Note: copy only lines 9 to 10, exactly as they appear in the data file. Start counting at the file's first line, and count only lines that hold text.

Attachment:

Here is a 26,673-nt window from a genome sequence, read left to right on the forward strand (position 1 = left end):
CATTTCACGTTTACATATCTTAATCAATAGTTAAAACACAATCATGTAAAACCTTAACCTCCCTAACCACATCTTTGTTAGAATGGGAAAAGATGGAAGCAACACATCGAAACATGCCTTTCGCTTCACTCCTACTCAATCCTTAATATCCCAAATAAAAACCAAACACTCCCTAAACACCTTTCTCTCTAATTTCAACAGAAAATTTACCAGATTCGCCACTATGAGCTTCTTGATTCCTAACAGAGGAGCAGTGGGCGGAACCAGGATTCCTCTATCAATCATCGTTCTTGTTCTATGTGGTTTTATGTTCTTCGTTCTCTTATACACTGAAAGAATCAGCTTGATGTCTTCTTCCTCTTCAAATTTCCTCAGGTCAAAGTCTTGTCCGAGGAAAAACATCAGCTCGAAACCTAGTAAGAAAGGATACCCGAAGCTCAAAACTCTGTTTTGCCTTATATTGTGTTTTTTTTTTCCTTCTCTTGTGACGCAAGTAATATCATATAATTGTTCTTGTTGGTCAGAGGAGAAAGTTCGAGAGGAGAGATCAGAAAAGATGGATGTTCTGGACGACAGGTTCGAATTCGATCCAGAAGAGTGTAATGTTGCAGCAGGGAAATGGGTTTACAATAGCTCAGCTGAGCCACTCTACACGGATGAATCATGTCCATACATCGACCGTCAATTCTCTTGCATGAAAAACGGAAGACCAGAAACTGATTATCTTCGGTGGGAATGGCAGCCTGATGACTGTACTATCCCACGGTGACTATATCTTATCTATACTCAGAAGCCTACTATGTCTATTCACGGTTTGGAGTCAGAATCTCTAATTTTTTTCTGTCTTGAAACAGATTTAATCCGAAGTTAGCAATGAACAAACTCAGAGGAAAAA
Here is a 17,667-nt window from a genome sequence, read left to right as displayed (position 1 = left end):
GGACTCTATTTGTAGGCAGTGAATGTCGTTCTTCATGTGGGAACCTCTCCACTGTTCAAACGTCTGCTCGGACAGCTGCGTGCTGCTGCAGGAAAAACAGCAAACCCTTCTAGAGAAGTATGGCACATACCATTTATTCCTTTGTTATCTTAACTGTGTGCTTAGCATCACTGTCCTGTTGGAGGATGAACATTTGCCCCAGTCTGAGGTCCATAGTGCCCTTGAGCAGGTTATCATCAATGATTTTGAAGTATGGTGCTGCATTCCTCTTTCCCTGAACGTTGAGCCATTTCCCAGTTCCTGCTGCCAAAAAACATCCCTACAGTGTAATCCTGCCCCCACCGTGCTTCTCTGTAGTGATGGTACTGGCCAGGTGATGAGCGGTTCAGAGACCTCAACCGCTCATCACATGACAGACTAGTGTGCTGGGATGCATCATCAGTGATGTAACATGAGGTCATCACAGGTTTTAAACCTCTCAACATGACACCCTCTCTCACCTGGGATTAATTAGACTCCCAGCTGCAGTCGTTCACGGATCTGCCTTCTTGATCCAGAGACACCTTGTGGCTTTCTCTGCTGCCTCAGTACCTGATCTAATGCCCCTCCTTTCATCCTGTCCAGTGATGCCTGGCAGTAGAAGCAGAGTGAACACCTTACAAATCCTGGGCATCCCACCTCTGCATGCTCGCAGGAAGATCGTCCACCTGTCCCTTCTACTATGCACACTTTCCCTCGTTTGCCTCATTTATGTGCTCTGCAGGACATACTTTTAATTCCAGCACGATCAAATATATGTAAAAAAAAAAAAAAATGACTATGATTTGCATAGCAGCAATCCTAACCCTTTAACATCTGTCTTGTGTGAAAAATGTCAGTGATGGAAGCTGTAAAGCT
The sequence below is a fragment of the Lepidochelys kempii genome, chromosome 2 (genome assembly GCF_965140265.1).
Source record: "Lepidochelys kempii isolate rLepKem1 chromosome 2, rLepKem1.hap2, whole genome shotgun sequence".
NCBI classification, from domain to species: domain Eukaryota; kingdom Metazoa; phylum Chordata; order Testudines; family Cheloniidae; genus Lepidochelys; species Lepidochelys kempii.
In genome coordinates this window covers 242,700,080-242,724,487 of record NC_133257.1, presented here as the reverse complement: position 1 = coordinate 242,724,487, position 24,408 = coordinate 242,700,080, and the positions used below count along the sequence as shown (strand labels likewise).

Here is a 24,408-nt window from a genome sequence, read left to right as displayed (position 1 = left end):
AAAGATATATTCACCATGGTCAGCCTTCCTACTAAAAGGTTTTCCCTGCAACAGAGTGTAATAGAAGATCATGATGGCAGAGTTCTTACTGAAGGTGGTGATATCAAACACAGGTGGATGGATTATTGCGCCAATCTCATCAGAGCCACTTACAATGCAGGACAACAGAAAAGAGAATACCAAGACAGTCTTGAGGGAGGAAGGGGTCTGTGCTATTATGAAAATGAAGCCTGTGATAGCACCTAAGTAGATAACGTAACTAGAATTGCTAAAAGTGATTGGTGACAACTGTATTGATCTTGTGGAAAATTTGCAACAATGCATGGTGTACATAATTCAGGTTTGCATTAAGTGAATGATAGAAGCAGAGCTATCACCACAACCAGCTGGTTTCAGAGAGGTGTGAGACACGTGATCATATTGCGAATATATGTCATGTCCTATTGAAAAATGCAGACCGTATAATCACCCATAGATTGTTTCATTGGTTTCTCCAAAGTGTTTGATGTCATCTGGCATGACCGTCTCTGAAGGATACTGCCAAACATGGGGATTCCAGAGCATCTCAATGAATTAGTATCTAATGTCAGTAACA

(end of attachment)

Here is a 24,408-nt window from a genome sequence, read left to right as displayed (position 1 = left end):
AAAGATATATTCACCATGGTCAGCCTTCCTACTAAAAGGTTTTCCCTGCAACAGAGTGTAATAGAAGATCATGATGGCAGAGTTCTTACTGAAGGTGGTGATATCAAACACAGGTGGATGGATTATTGCGCCAATCTCATCAGAGCCACTTACAATGCAGGACAACAGAAAAGAGAATACCAAGACAGTCTTGAGGGAGGAAGGGGTCTGTGCTATTATGAAAATGAAGCCTGTGATAGCACCTAAGTAGATAACGTAACTAGAATTGCTAAAAGTGATTGGTGACAACTGTATTGATCTTGTGGAAAATTTGCAACAATGCATGGTGTACATAATTCAGGTTTGCATTAAGTGAATGATAGAAGCAGAGCTATCACCACAACCAGCTGGTTTCAGAGAGGTGTGAGACACGTGATCATATTGCGAATATATGTCATGTCCTATTGAAAAATGCAGACCGTATAATCACCCATAGATTGTTTCATTGGTTTCTCCAAAGTGTTTGATGTCATCTGGCATGACCGTCTCTGAAGGATACTGCCAAACATGGGGATTCCAGAGCATCTCAATGAATTAGTATCTAATGTCAGTAACA